Q: How does that apply to speakers and amps?
A: This is a bit beyond the scope of this FAQ, but understanding Ohm's Law will take you a long way toward understanding this. Ohm's law is a relationship between three things: resistance (or impedance in our case), current, and voltage. Understanding the way these things relate, and what they are, is an essential pre-requisite for gaining an intuitive understanding of impedance relationships in amplifiers. So start searching, and see how much you can learn for yourself.

But here's some food for thought-- "loading" something with the proper impedance isn't unique to electronics-- it happens in everyday life all the time. If you talk, the sound coming out is "loaded" by the atmospheric pressure in the room. A megaphone held in front of your mouth can help "match" the source impedance with the "load," and make sound travel more efficiently. For another example, think of an acoustic guitar. The string is the sound source, and the guitar top is the 'load.' If the top is too thick, the vibrating strings won't be able to excite it very much-- you'd have to play very, very hard to pull any sound out, and the guitar won't be very loud. However, if the top was very thin (say, thinner than you can realistically make a guitar top), and you played really, really hard, then you would get that "choking" sound, and the guitar would NOT get any louder-- you'd hit a 'brick wall' and the guitar's volume output would stop tracking the dynamics of your playing input, if that makes sense.

This is all matching the load to the source energy, and is very related to what we're talking about with amps.

Q: My speaker says 8 ohms, but when I measured it with my ohmmeter, it only says 6.7 ohms. Is the speaker actually a 6.7 ohm speaker, or is it defective?
A: Neither. You are measuring the resistance component only... when the speaker is at rest the magnet wire has a resistance of 6.7 ohms. When the voice coil is charged with electricity, the reactance adds additional impedance on top of that.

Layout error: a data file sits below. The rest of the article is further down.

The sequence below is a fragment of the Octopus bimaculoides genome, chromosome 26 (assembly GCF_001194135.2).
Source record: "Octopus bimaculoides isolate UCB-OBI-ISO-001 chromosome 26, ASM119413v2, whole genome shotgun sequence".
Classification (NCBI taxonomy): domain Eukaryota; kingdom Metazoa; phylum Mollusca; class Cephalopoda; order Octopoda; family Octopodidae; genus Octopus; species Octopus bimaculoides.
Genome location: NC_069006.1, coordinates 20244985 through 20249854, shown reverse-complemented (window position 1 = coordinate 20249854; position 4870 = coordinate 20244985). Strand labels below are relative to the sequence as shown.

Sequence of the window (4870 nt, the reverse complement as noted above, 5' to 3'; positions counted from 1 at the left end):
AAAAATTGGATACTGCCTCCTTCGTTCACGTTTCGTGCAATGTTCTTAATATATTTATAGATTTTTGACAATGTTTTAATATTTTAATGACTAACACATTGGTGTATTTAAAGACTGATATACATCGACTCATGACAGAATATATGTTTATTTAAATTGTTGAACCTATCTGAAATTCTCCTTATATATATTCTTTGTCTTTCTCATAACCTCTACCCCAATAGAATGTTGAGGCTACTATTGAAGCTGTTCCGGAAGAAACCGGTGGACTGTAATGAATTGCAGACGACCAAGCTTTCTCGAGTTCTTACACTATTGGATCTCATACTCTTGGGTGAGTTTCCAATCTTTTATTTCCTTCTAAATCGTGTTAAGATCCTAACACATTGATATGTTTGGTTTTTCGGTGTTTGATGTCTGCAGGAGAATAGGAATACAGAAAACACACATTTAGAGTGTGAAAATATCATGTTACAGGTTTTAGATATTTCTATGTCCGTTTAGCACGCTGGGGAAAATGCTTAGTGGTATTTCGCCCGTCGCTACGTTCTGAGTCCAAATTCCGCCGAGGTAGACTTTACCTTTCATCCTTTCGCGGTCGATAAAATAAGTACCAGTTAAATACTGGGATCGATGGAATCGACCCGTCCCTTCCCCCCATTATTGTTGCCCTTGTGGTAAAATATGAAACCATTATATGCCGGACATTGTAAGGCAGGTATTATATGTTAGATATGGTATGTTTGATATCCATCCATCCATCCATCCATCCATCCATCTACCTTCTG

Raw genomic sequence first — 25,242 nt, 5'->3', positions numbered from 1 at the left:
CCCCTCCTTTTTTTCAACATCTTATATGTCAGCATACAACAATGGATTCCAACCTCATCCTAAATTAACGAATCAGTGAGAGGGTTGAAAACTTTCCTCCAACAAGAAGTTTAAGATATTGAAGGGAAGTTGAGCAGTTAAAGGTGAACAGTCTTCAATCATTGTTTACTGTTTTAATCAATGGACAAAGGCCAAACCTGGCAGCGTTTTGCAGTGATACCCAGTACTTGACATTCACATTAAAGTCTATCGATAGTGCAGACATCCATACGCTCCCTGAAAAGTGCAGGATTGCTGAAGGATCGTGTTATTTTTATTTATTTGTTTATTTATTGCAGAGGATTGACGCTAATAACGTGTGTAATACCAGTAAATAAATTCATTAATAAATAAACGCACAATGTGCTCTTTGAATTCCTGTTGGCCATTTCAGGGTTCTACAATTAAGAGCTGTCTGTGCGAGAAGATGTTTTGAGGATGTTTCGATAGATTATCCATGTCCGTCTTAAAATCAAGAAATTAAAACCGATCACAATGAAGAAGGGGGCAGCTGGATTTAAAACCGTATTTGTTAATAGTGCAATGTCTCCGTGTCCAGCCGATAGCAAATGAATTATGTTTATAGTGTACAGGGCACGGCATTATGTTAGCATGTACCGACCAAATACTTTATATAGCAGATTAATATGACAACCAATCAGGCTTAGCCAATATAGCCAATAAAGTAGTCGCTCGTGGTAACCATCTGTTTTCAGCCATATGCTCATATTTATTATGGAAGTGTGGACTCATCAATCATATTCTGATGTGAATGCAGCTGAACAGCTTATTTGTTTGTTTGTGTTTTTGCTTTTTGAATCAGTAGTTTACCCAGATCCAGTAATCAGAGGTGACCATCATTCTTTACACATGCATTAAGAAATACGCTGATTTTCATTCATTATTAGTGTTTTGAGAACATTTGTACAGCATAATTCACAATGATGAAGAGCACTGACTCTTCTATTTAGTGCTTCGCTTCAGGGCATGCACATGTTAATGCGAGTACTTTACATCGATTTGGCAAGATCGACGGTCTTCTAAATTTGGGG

Q: is impedance always constant?
A: No. Reactance (and therefore impedance) varies with frequency. It's a very 'ballpark' figure, and high degrees of precision are not necessary. Your speaker's impedance will never go below the voice coil's resistance, but can vary much higher depending on the signal put into the amp. For this reason, slight mismatches (5.3 ohms loading a 4 ohm amp output) are usually completely inconsequential and fine.

Q: I want to use the ext. speaker jack of my amp in addition to the main speaker out. What does this do to the impedance?
A: on most tube amps, the ext. speaker and main speaker jacks are wired in parallel. If you have a Deluxe Reverb with an onboard 8 ohm speaker, and you plug another 8 ohm speaker into the "ext speaker" jack, then you have a total load of 4 ohms presented to the amp. Fender amps are designed for this, and will be fine.

On some Ampeg amps (and maybe some others), the ext. speaker jack actually switches taps on the output transformer. On my B-25B, with one cabinet plugged in to the speaker jack, the output impedance is 16 ohms. However, plugging something into the extension speaker jack switches taps on the OT to make the amp's output impedance 8 ohms. That way, impedance is always matched regardless of whether 1 or 2 16 ohm cabs are connected-- a clever design. You can also 'cheat' by plugging a dummy plug into "ext speaker" and an 8 ohm cab into "speaker." I do this sometimes if I have to take the head to a venue with an 8 ohm cab. A George L plug works well. Bear in mind, this is kind of an "Ampeg thing" and is an unusual feature-- it's also not true of ALL Ampegs.